In 2020, IGP Methanol will open a $3.6 billion 4-plant methanol facility at Myrtle Grove in Plaquemines Parish, which will bring over 300 jobs to the area. Venture Global LNG's project at the Port of Plaquemines will bring in 220+ jobs with an average wage of $80,000; the Port of New Orleans is hoping for a similar project in St. Bernard as well.

In New Orleans, DXC Technology's new digital transformation center plans to hire 300 IT & business enterprise professionals in 2018, ramping up to 2,000 over the next five years. Chevron is also expanding operations in Covington, and will employ about 550 by the end of 2018, a figure higher than ever before.

I am excited to see all of this development as more industry equals more jobs, and more jobs equals a stronger economy. Bring on 2018!

Richard Juge, CCIM, SIOR
Owner | Broker
RE/MAX Commercial Brokers, Inc.

rjuge@nolacommercial.com
(504) 838-0001
nolacommercial.com

Friday, February 2, 2018

Starting Your Own Business: How to Get Ahead of the Game


You’ve been putting in the hours developing a business plan for your fledgling business, and now you’re ready to make your next move - to find a location to sell your product. Making this step out into the business market can be flooded with obstacles, and you want to get ahead of the game. What are the things you need to know before leasing a building and making sure your new business will be a success?

Location is everything! Finding the right location is the key to making your business thrive - there are plenty of properties on the market but not everything is right for you. Make sure you know your demographics for your business. This will help you narrow down which part of town you want to be in. A commercial agent has access to multiple platforms to help you with this process.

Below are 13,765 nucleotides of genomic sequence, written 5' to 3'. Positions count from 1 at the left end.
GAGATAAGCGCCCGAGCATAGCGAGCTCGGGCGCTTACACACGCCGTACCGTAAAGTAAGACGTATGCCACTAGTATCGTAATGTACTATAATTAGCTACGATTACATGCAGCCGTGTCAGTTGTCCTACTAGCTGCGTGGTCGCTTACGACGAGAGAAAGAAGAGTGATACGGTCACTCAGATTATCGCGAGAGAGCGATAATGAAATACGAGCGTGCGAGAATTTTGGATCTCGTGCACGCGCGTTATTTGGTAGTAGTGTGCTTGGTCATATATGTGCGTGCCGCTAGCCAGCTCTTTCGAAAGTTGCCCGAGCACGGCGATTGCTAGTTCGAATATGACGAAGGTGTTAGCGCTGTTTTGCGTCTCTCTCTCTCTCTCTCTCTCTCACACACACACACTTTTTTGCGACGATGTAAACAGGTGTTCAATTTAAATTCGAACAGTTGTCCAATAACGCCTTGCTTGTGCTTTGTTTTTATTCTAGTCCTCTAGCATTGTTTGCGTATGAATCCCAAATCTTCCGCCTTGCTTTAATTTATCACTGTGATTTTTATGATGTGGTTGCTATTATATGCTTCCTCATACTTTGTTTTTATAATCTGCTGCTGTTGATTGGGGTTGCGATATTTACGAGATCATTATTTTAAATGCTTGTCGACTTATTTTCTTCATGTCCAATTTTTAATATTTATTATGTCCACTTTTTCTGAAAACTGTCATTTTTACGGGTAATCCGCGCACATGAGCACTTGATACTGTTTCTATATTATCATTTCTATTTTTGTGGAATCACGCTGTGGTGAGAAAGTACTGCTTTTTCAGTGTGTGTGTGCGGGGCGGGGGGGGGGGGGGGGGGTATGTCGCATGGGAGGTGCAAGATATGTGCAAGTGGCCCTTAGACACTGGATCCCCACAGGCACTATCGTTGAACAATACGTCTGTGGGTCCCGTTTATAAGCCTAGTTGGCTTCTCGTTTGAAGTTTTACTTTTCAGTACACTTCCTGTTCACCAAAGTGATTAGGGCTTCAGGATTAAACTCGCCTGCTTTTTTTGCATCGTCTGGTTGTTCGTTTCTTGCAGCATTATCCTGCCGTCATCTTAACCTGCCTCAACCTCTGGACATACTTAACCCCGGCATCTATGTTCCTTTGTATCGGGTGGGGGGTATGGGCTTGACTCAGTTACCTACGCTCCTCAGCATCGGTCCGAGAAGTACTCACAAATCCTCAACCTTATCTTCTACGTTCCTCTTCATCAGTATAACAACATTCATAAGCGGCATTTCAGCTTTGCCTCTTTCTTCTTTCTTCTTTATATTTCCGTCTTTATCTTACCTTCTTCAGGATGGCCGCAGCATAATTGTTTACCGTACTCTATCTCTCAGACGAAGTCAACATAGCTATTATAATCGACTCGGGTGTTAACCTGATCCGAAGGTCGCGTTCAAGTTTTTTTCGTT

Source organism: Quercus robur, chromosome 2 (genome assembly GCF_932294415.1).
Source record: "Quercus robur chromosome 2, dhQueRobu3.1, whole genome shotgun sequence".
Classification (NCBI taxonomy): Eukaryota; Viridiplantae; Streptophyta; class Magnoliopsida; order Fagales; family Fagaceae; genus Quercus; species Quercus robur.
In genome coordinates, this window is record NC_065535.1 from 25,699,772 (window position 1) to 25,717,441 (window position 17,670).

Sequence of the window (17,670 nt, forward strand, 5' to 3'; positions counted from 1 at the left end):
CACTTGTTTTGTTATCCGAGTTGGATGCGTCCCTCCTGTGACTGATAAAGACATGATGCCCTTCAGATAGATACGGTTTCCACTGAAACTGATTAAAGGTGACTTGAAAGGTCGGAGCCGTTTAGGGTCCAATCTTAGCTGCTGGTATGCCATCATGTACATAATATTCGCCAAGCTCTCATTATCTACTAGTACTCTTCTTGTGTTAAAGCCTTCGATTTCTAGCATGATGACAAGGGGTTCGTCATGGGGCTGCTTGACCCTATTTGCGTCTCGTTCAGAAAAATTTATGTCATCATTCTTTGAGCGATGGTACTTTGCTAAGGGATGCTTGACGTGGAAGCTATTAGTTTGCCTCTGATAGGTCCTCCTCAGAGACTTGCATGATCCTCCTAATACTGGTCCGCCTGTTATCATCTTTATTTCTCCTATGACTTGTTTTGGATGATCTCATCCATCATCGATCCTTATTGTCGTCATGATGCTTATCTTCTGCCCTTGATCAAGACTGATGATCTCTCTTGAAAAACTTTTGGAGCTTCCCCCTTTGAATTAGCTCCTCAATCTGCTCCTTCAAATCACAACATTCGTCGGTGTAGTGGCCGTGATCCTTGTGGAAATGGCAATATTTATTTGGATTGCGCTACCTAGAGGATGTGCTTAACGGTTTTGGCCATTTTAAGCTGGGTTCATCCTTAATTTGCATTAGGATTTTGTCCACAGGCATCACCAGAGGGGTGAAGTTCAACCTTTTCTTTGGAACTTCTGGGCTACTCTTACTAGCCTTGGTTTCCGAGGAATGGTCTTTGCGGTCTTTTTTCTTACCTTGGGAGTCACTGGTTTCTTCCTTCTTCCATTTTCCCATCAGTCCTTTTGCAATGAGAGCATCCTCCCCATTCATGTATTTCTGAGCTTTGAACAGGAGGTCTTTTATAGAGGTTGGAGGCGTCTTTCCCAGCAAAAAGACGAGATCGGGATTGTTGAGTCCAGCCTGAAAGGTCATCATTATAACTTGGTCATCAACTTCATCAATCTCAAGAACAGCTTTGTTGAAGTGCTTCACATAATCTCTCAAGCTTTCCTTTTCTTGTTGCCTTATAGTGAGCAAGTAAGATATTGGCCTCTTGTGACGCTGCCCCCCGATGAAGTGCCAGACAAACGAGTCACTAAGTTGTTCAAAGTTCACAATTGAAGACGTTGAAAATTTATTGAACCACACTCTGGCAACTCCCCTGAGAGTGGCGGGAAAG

Zoning - will this site work? So you found a location that you think may work but the previous tenants business differed vastly from your concept. What does this mean? You’re going to want to get ahead of zoning before entering a lease. Take a trip to your local zoning board. You may find that there can be some major hurdles here that could end up being a burden on your pocketbook. The zoning department should be able to give you more guidance should a change of use be necessary.

Who’s going to pay for that? In commercial real estate, most buildings that have had previous tenants will have a little more wear and tear on them than brand new construction. Problems arise - the HVAC system is out of date, the electrical in the building needs work, the interior layout of the building needs to be demolished. Who is responsible for that? Before entering a lease, negotiate these terms with the landlord. There can be a lot of hidden costs in leasing a space and you don’t want to be the one holding the bill at the end. Bringing in outside help of a contractor can help you grasp what kind of costs you will be looking at; this will help as a negotiating tool when working with the landlord.  

Insurance? Permits? Depending on the business, use of the building, or landlord requirements, there can be a lot of work to do regarding obtaining the proper insurance and permits. Make sure you shop around! Your business will be responsible for liability insurance and possibly more. Do your due diligence on researching insurance policies and make sure you find the right one. Building permits may be required depending on what kind of work needs to be done. Know that this takes time and may push back an anticipated opening date.

All this being said, the most important thing you can do is work with a commercial realtor. They will give you guidance and will work with you to get you the best deal on your new location. Locate an agent who has a niche for your business model and let them do the heavy lifting for you regarding your new lease.

With this valuable information you'll have a head start on getting your new business off the ground. Know that there will always be unseen obstacles to overcome and keep pushing forward. The world looks forward to seeing you succeed in 2018!


Cameron Lombardo is a commercial realtor at RE/MAX Commercial Brokers, Inc. in Metairie, LA. He has an expertise in retail and office leasing and sales. Contact him today about any real estate needs you may have!


Follow him on Facebook @CameronLombardoRealtor